I read a lot . . . mostly for pleasure. I read lots of different genres from the classics to the lastest releases. Because of my eclectic tastes in literature, I often come across words and phrases that don't mean a heck of a lot to me and I end up looking them up sometimes out of simple curiosity or other times out of necessity to grasp the meaning.
Such is with the phrase 'everything's jake'. The meaning was easy enough to comprehend in the context of the sentence I was reading but I'd never heard the expression before. So, here we are . . .
By all indication, the idiom clearly originates in the English language . . . but is most likely not British. It basically means that all is well. It was fairly popular in North America and Australia in the early 20th century but has mostly gone the way of the Dodo bird.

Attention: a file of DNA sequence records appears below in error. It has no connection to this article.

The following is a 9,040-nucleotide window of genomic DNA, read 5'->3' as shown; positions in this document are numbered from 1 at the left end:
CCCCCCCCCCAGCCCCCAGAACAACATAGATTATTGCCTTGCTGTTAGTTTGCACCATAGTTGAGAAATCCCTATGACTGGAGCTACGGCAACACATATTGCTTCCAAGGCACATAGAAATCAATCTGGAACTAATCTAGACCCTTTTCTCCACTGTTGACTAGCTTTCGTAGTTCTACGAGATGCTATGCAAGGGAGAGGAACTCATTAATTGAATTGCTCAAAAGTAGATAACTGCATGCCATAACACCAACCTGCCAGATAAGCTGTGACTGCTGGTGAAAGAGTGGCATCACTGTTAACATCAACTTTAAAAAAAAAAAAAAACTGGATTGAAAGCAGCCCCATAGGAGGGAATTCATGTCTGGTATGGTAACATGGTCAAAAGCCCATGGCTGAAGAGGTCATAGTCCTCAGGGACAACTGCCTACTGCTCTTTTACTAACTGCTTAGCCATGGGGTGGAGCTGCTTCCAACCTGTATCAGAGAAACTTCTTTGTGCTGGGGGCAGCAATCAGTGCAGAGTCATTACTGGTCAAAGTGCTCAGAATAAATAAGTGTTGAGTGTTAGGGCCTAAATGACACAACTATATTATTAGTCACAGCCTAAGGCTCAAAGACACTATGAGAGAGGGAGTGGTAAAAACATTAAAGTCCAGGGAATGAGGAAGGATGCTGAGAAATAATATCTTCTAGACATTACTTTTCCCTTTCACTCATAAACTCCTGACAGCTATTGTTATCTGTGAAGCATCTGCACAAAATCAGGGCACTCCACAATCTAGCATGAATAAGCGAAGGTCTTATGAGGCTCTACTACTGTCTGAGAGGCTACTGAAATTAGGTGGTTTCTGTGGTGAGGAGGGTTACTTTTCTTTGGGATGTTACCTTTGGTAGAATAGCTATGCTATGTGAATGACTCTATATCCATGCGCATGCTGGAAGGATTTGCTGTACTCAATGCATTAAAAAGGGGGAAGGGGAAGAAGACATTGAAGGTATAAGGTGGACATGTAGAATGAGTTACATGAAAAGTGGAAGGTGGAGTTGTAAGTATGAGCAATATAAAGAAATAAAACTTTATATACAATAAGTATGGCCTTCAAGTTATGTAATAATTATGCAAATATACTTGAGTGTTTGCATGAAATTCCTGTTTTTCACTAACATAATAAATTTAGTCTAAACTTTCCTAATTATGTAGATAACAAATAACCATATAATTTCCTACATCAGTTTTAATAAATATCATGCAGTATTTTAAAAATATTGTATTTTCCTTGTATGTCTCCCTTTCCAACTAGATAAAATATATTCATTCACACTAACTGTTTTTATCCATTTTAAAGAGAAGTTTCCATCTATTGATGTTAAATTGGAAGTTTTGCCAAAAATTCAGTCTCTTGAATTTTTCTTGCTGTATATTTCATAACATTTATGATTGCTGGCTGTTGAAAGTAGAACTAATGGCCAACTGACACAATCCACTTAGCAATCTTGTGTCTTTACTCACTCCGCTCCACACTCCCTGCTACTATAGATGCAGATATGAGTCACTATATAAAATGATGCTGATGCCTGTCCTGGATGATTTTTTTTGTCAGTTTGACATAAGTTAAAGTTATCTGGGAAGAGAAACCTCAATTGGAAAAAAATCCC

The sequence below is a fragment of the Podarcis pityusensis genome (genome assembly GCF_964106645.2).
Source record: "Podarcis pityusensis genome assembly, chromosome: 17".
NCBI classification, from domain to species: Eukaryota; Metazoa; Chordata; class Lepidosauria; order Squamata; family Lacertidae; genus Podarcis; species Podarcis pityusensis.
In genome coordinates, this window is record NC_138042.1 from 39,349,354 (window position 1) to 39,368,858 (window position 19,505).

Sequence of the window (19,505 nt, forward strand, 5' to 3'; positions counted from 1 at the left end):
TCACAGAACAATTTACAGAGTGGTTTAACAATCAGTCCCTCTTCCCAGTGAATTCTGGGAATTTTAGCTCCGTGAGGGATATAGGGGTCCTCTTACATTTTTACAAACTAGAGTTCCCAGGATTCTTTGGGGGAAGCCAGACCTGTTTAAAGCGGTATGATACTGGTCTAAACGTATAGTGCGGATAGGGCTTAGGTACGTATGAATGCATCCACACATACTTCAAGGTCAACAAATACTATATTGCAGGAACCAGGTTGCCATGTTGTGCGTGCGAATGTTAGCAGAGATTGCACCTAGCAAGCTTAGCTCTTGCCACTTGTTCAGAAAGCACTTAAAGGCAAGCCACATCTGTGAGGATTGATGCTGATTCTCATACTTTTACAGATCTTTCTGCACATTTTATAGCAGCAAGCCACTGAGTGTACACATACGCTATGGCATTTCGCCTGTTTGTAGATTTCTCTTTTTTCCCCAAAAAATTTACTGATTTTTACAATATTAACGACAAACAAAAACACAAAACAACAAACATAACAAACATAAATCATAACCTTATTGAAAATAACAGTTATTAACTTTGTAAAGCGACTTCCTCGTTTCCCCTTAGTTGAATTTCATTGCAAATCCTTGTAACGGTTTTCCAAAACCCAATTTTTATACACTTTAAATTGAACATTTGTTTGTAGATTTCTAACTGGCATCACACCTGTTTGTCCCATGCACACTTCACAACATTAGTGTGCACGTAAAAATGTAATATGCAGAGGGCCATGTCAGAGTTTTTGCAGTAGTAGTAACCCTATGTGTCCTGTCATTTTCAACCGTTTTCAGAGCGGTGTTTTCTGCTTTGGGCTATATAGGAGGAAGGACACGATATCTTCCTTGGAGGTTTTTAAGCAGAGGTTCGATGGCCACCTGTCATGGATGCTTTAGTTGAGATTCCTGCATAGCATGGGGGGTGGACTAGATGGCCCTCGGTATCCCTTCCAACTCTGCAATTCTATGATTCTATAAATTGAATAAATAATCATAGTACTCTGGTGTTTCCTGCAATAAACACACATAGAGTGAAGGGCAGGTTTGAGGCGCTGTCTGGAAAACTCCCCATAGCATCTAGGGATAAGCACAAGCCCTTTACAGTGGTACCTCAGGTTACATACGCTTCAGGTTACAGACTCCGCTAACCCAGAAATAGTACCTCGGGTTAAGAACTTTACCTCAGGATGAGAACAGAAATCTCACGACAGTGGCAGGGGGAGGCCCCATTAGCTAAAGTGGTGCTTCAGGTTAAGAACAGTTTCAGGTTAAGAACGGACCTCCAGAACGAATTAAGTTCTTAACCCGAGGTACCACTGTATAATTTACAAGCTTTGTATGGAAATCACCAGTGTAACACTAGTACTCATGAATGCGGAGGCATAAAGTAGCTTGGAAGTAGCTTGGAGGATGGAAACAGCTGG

'Jake' seems to be nothing more than a made up word from a time when the youth of America was bucking the system . . . mainly against the older generations. New words and phrases were popping up left and right and many of them stuck . . .
such as: mind your beeswax, don't take any wooden nickles, that gives me the heebie jebbies and so on and so forth.
So, there it is. Curiosity satisfied . . . there will be no cats killed today.
Words and expressions have specific origins. Because they've been lost in time and we don't know what the origin was doesn't mean they were "made up."ReplyDelete